irish, Reviews, whiskey

Dingle Batch 4 Cask Strength

So tonight I was lucky enough to attend a Dingle Whiskey Tasting. Much fun, many highlights, but a certain bearded man gave me a drop of something that is reserved for the high fliers and those with full wallets. I refer of course to the Dingle Batch 4 Cask Strength.

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Dingle gets bigger every time. This release, for example, see’s 33,000 odd bottles, whereas the batch 3 saw an odd 11,000 and the previous less and less. The cask strength on the other hand remains at 500 each time, and commands a high price on all markets as it is a collectible. This one however? Don’t collect it. Bloody drink the stuff. A combination of ex bourbon barrels from Basil Hayden, sherry (both Oloroso and Pedro Ximenez), and some lucky export casks makes this the most scrumptious whiskey from Dingle to date. Oh, and for reference, here are the vague measures

  • 40% Oloroso
  • 20% Pedro Ximenez
  • 20% Bourbon
  • 20% Port

Now there’s a dram, plenty of flavour and plenty of excitement. The bottle shown may not have an accurate measure of the bottles shown, but I am assured it is roughly 62%. The beardy boy can be off on some of the things.

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We start first with heavy roasting peaches and nectarines, with a ginger nut biscuit and pecan nut heart, lovingly doesn’t with Glayva. From there, we head into plums, maraschino cherry and blood orange each dusted lightly with cinnamon sugar. After that we get a touch darker, with hints of roasted coffee beans, rums and raisin dark chocolate and glace cherries, a beautifully wet, hot and sticky dram. It continues on the nose with hot summer picked strawberries, blackcurrant jam and orange conserve slathered over a Christmas pudding, before apple, rock melon and watermelon juice, fruit roll-ups and melted caramel next to a macchiato with a heaping of brown sugar and almond milk, absolutely delicious.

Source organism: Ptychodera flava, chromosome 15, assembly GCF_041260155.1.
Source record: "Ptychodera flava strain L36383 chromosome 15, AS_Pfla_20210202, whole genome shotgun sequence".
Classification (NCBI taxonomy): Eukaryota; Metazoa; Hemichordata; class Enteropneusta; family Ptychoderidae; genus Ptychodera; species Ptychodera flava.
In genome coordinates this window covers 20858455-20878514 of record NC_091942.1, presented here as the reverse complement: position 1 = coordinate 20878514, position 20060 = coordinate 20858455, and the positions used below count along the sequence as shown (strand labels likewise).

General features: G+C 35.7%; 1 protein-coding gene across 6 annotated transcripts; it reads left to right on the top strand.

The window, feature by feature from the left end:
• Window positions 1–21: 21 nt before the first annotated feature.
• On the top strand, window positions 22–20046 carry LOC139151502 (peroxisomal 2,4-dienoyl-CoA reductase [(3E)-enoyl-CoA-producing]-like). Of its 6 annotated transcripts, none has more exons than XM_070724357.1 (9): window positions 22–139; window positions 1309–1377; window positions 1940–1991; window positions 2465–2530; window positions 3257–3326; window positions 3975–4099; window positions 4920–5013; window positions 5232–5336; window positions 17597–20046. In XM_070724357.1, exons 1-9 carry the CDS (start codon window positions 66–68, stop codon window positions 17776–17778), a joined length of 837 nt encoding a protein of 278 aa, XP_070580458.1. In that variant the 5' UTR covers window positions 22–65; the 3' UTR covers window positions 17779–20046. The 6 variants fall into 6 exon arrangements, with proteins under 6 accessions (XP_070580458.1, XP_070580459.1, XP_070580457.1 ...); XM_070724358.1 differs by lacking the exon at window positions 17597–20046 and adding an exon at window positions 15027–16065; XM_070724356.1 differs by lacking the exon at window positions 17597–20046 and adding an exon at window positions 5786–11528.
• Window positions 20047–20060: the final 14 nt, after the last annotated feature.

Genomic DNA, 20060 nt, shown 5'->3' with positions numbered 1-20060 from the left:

The palate starts with touches of tobacco notes, before chocolate pudding, melted chocolate, chunks of orange, plum, raisins, sultanas, peaches and cherry all coming together in an absurd black forest gateau, lying next to a chocolate éclair with heavily whipped vanilla cream. And then we hit the spice, Jesus the spice, full of dried ginger, cinnamon sticks a light chilli flakes falling over Turkish delight and rose petals. Red vermouth suddenly appears, with strawberry jam filled donuts and a roasted coffee cake. The finish is long with an initial explosion of thick, viscous sticky cooking fruits, into a fallout of spice, chocolate flakes and coffee.

This is a ridiculously good dram. Slow to start, an intense build, with all the flavour you can pack under the sun, and so much to offer. The disappointment is that most of these bottles will find their way onto the shelves and into the cabinets of collectors who will never drink it, never look at it, and the bottles will make the rounds between buyers left right and centre. Grab a bottle if you can, and open it. You will not be disappointed with this whiskey, it is the most drinkable of any of the Dingle and new Irish releases to date. Grab a dram from the bar. Pester that collector mate of yours to open his bottle. Because a dram like this deserves to be drunk and enjoyed, and if it gathers dust then we all should be ashamed of ourselves. And because a whiskey like this is made to be drunk, not to sit on the shelf. I hope you can be as lucky as I have been, and if not, pester the beardy boy. He knows where such things can be found.

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